But all across Wall Street, traders will struggle to fall asleep tonight. That’s because it’s “Fed Eve” — and they’re trying to figure out if Santa Janet will leave them a lump of coal or a big ol’ pile of easy money.
The stakes couldn’t be higher, considering the Fed hasn’t raised short-term interest rates since June 2006. So what’s likely to happen, and how might markets react?
Well, the Fed clearly has the fundamental economic data to justify a rate hike. Policymakers have focused intently on employment, and the latest figures on unemployment and job creation were strong enough to give the Fed intellectual cover for an increase.
|What will Santa Janet do and say tomorrow?|
There has been a lot of handwringing about a lack of inflation. But today’s inflation figures even give the Fed some cover there (See the news digest section below for details).
More importantly, the interest rate markets are pricing in around an 80% probability of a hike tomorrow. A whopping 97% of economists polled by the Wall Street Journal recently said they expect the same thing. That means the most likely scenario is, in fact, a rate increase.
What is much less certain is how markets will react to a hike — or no hike in the small chance that’s what we get. Then you have the post-meeting statement from the Federal Open Market Committee and the press conference comments from Chairman Yellen. Either or both of them could impact markets, too.
My best read is that investors are ready for a hike, but they’re worried that the Fed is acting too late in the economic and credit cycle. There’s a significant school of thought the Fed missed its “window,” and may have to quickly stop — or even reverse — any hikes it does implement.
Indeed, this New York Times story today provides a historical perspective on U.S. rates. It posits that they could remain low for a long time even if we get a hike tomorrow.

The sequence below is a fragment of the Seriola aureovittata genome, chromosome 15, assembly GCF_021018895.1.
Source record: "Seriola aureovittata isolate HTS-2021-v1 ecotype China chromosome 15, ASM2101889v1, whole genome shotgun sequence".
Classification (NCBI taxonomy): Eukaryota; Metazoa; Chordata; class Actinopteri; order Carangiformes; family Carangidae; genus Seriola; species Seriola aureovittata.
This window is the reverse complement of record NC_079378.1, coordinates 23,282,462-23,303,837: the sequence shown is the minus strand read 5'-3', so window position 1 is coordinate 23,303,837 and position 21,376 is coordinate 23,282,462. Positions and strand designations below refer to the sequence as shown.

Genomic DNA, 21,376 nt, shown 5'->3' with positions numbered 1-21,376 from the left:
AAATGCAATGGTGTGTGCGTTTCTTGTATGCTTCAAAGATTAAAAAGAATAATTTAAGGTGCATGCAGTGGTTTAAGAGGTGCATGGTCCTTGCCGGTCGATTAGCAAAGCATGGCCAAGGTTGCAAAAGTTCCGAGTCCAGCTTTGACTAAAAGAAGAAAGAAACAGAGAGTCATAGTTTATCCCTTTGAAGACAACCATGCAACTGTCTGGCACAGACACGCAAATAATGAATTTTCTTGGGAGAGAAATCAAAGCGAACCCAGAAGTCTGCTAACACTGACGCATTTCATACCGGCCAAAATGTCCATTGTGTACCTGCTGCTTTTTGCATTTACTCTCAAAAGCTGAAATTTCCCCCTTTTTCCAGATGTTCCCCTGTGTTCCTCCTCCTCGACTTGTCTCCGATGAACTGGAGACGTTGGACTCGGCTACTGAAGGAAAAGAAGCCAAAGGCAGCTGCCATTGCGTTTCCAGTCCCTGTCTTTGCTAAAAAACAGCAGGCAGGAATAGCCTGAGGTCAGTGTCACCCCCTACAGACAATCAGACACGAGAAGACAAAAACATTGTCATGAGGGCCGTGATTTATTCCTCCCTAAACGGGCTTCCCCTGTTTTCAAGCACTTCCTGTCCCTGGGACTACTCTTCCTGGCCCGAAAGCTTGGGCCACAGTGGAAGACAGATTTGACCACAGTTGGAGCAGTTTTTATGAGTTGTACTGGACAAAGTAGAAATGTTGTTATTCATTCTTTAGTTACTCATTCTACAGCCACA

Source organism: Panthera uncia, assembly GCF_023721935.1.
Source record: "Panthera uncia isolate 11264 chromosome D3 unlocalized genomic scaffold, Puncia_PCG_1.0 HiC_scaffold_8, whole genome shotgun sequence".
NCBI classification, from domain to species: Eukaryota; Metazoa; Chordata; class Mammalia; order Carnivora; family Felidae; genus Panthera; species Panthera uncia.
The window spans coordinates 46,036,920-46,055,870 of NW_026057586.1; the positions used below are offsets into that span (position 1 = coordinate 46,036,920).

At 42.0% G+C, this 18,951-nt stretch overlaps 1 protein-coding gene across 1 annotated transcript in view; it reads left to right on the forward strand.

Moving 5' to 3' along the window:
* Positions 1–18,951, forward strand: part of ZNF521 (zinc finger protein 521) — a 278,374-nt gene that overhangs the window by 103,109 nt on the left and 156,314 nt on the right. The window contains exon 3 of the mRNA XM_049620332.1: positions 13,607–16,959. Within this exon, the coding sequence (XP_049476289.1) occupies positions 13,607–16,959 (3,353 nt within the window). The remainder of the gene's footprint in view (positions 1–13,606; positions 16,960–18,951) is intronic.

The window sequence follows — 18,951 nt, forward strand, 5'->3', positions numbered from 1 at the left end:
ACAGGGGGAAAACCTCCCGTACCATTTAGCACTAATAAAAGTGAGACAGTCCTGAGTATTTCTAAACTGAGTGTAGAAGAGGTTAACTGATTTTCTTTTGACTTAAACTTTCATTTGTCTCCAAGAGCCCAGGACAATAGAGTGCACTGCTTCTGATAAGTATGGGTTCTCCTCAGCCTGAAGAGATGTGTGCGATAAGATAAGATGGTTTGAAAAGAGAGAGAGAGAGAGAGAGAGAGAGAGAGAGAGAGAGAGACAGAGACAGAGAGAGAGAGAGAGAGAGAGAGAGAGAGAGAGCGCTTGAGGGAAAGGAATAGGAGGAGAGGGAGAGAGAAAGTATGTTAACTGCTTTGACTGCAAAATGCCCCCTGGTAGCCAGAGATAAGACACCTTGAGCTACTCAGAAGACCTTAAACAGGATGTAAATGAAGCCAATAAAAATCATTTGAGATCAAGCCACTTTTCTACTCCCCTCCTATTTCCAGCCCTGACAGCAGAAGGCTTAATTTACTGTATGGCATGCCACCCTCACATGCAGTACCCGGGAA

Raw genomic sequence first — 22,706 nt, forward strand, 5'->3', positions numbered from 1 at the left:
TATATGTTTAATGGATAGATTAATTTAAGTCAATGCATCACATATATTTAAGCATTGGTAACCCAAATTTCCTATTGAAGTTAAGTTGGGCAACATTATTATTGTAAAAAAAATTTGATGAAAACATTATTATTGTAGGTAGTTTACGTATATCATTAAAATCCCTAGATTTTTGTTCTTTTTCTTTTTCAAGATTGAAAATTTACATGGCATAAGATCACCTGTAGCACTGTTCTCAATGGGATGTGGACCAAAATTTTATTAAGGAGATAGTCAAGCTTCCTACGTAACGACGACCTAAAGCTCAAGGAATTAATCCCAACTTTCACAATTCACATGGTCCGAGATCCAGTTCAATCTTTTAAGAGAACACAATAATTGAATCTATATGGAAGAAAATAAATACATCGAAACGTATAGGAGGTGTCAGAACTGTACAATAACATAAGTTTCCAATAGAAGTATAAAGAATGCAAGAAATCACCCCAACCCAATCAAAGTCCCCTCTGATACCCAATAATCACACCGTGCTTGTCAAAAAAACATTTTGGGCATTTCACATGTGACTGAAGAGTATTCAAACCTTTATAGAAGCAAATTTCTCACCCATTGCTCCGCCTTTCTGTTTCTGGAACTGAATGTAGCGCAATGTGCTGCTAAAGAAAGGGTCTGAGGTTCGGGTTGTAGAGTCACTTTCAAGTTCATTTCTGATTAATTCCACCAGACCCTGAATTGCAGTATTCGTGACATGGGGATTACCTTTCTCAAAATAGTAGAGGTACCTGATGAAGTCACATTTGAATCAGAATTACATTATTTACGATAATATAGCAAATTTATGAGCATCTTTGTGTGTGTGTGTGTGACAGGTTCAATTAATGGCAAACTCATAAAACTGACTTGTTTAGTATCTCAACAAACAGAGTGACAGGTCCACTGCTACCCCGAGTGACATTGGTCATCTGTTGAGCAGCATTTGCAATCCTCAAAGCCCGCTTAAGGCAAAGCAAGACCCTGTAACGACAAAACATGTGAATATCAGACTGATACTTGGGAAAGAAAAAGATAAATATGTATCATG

On the other hand, we’ve never seen a wave of global QE the likes of which we have in the past few years. Nor have we ever seen major world central banks experiment with negative interest rates.
That means the consequences and fallout from a Fed hike could be unprecedented. Heck, we’re already seeing significant turmoil in everything from emerging markets to junk bonds — a sign investors are worried sick about even a discussion of tighter monetary policy, much less actual rate increases.
In this uncertain environment … one that could see several “Bloody Wednesdays” in the capital markets driven by Fed action or non-action … my suggested action plan is as follows:
|“The consequences and fallout from a Fed hike could be unprecedented.”|
Maintain higher cash levels than you have over the past six-plus years …
Take profits and cut losses more quickly than you’ve been doing …
Avoid economically sensitive stocks with lousy Weiss Ratings …
Stay away from investments in higher-risk bonds, currencies, commodities, and economies.
That will help insulate your portfolio come what may tomorrow.
One last thing to keep in mind: Central bankers can influence short-term market action. But once we get past the initial 24-48 hours of frenzied post-Fed trading activity, the underlying fundamental trends will reassert themselves.
To me, the biggest trend is the major turn in the credit cycle we’re seeing. That has been putting downward pressure on vulnerable stocks, and should continue to do so no matter what we hear out of Washington tomorrow.
So with less than 24 hours to go, what do you think the Fed will do? And what do you think Fed policymakers will say afterward? Do you think a hike is bearish for stocks, while no hike is bullish? Or do you think it’s the other way around? What will likely happen to stocks once all the Fed hoopla settles down? Share your thoughts below.